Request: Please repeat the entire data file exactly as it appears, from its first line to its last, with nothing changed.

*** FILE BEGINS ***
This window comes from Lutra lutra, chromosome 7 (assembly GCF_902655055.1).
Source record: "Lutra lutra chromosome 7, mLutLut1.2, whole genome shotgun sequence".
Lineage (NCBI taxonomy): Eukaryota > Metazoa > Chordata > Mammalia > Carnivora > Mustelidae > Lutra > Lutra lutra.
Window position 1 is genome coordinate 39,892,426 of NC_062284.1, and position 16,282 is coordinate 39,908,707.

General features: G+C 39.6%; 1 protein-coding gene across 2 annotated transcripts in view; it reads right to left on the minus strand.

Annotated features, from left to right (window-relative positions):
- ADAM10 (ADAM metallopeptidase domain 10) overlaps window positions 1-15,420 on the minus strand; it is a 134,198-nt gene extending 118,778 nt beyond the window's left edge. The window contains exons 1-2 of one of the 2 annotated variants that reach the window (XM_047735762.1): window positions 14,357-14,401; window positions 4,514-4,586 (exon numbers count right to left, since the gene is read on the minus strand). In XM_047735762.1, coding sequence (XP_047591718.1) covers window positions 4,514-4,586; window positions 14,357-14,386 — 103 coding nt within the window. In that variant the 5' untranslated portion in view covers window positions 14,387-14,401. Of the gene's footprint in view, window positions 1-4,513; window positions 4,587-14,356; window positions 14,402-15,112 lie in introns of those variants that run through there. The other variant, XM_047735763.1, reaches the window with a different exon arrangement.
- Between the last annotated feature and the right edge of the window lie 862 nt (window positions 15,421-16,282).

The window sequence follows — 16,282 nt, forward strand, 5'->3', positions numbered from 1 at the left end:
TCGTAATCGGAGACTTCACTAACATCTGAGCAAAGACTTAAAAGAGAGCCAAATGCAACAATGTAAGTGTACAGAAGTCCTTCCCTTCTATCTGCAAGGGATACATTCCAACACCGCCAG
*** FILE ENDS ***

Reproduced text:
This window comes from Lutra lutra, chromosome 7 (assembly GCF_902655055.1).
Source record: "Lutra lutra chromosome 7, mLutLut1.2, whole genome shotgun sequence".
Lineage (NCBI taxonomy): Eukaryota > Metazoa > Chordata > Mammalia > Carnivora > Mustelidae > Lutra > Lutra lutra.
Window position 1 is genome coordinate 39,892,426 of NC_062284.1, and position 16,282 is coordinate 39,908,707.

General features: G+C 39.6%; 1 protein-coding gene across 2 annotated transcripts in view; it reads right to left on the minus strand.

Annotated features, from left to right (window-relative positions):
- ADAM10 (ADAM metallopeptidase domain 10) overlaps window positions 1-15,420 on the minus strand; it is a 134,198-nt gene extending 118,778 nt beyond the window's left edge. The window contains exons 1-2 of one of the 2 annotated variants that reach the window (XM_047735762.1): window positions 14,357-14,401; window positions 4,514-4,586 (exon numbers count right to left, since the gene is read on the minus strand). In XM_047735762.1, coding sequence (XP_047591718.1) covers window positions 4,514-4,586; window positions 14,357-14,386 — 103 coding nt within the window. In that variant the 5' untranslated portion in view covers window positions 14,387-14,401. Of the gene's footprint in view, window positions 1-4,513; window positions 4,587-14,356; window positions 14,402-15,112 lie in introns of those variants that run through there. The other variant, XM_047735763.1, reaches the window with a different exon arrangement.
- Between the last annotated feature and the right edge of the window lie 862 nt (window positions 15,421-16,282).

The window sequence follows — 16,282 nt, forward strand, 5'->3', positions numbered from 1 at the left end:
TCGTAATCGGAGACTTCACTAACATCTGAGCAAAGACTTAAAAGAGAGCCAAATGCAACAATGTAAGTGTACAGAAGTCCTTCCCTTCTATCTGCAAGGGATACATTCCAACACCGCCAG